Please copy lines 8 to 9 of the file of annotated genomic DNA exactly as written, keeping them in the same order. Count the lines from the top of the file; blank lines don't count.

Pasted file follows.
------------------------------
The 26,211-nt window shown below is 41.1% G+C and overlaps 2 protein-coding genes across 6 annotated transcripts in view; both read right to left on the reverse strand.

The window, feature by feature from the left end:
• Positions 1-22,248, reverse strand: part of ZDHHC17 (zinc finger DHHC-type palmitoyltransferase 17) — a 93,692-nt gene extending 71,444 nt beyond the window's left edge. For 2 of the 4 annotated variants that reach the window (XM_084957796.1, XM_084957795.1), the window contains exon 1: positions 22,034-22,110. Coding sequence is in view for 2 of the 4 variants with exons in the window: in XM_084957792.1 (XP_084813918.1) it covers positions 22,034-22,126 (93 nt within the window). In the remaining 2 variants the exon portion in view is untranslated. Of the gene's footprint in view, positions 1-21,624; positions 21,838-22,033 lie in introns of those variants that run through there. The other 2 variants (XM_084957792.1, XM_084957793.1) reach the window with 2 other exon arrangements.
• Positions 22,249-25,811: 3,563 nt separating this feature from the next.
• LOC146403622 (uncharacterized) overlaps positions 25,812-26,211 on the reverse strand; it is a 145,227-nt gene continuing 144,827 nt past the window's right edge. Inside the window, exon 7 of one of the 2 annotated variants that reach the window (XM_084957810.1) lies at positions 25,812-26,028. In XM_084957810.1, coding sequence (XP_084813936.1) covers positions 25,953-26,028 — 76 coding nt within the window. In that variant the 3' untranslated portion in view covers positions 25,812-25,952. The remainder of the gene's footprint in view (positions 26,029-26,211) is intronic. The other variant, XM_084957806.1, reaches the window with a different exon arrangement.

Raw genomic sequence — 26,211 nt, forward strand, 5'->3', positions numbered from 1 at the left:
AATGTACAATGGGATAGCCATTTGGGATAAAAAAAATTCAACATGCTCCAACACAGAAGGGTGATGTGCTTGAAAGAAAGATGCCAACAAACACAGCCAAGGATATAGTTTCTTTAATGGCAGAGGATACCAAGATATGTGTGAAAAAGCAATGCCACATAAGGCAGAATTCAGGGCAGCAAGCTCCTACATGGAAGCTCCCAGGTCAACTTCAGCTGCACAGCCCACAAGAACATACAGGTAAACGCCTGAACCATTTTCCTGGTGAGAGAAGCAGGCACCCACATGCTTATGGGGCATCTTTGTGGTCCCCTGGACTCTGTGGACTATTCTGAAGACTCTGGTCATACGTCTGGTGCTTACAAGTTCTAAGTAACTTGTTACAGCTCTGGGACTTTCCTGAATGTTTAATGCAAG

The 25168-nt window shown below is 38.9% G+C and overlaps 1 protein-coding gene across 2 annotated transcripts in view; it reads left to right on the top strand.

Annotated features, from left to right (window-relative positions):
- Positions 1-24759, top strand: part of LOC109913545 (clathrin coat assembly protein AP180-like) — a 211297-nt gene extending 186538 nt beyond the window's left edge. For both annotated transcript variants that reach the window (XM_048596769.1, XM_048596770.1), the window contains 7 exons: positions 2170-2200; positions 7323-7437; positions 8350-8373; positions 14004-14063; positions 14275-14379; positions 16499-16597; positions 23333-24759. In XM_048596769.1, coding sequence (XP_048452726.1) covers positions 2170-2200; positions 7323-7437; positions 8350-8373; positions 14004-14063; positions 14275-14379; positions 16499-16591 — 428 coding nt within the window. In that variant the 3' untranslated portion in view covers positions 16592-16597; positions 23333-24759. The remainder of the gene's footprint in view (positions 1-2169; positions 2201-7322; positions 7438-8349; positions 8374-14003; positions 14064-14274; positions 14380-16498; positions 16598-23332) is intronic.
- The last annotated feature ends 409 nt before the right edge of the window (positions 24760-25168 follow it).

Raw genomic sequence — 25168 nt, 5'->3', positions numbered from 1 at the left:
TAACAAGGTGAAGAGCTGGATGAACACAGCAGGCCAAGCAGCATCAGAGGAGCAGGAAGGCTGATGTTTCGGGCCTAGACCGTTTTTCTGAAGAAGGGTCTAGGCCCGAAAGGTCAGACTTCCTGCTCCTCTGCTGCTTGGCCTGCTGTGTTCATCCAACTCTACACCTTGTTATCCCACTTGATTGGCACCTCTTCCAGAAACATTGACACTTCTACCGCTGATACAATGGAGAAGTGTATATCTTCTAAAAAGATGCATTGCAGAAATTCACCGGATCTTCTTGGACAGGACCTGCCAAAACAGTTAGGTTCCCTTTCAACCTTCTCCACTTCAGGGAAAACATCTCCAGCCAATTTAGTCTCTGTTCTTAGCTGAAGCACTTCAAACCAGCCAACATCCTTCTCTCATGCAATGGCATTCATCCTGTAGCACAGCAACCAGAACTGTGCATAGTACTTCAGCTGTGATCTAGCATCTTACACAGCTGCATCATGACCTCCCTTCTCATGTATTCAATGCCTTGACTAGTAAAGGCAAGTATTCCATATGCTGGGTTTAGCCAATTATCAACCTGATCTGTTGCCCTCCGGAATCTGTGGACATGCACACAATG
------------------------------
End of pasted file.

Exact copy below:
The 25168-nt window shown below is 38.9% G+C and overlaps 1 protein-coding gene across 2 annotated transcripts in view; it reads left to right on the top strand.

Annotated features, from left to right (window-relative positions):